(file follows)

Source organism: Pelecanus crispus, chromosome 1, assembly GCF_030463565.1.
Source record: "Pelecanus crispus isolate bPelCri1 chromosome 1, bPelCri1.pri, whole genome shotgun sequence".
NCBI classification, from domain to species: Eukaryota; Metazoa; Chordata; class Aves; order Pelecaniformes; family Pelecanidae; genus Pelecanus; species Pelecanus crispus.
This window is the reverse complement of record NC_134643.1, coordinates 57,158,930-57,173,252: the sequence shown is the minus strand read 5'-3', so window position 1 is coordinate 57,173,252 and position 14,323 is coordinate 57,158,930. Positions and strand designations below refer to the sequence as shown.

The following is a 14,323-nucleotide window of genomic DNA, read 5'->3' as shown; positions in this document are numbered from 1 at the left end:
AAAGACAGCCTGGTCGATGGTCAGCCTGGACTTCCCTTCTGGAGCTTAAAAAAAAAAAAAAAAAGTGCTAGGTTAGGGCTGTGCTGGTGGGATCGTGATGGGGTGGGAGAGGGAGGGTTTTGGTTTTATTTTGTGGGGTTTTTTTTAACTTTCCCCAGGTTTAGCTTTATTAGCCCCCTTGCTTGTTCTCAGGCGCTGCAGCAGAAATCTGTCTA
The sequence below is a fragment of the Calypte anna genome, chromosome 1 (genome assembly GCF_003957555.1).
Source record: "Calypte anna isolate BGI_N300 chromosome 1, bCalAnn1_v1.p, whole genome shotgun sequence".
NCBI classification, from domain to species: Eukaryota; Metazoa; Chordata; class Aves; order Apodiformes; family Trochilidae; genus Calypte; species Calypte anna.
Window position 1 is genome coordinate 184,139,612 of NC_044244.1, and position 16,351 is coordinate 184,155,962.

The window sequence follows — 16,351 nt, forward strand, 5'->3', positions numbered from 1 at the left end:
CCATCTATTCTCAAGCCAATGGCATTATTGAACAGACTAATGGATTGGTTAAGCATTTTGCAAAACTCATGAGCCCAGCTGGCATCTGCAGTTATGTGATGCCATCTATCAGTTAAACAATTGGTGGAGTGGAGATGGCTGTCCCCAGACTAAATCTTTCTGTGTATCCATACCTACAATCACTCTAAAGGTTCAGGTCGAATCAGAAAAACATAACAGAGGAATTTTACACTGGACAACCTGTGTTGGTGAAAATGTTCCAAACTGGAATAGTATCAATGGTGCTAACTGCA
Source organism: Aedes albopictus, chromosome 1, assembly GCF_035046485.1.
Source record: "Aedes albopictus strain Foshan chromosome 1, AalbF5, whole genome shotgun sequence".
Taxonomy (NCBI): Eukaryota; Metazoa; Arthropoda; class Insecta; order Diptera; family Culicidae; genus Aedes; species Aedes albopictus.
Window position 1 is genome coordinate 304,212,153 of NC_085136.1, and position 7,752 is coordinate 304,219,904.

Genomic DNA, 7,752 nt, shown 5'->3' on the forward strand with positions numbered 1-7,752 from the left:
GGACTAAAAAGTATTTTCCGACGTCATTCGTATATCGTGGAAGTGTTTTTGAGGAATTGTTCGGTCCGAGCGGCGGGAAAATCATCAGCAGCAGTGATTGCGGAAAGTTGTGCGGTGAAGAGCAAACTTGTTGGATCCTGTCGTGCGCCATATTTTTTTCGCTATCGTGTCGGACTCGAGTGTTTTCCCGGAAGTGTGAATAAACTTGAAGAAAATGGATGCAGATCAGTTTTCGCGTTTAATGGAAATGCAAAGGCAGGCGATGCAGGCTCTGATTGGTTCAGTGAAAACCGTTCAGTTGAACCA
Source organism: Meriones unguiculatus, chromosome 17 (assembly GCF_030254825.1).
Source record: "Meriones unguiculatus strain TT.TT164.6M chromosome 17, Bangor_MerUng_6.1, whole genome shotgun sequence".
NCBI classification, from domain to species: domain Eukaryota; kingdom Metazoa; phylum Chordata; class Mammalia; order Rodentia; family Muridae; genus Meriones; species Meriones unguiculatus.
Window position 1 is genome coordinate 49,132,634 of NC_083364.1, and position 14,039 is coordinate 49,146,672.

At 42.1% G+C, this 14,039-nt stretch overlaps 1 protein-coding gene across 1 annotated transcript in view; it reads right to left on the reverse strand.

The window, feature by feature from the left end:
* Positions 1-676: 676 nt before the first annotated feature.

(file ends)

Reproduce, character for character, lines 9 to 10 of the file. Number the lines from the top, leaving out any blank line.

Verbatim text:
NCBI classification, from domain to species: Eukaryota; Metazoa; Chordata; class Aves; order Apodiformes; family Trochilidae; genus Calypte; species Calypte anna.
Window position 1 is genome coordinate 184,139,612 of NC_044244.1, and position 16,351 is coordinate 184,155,962.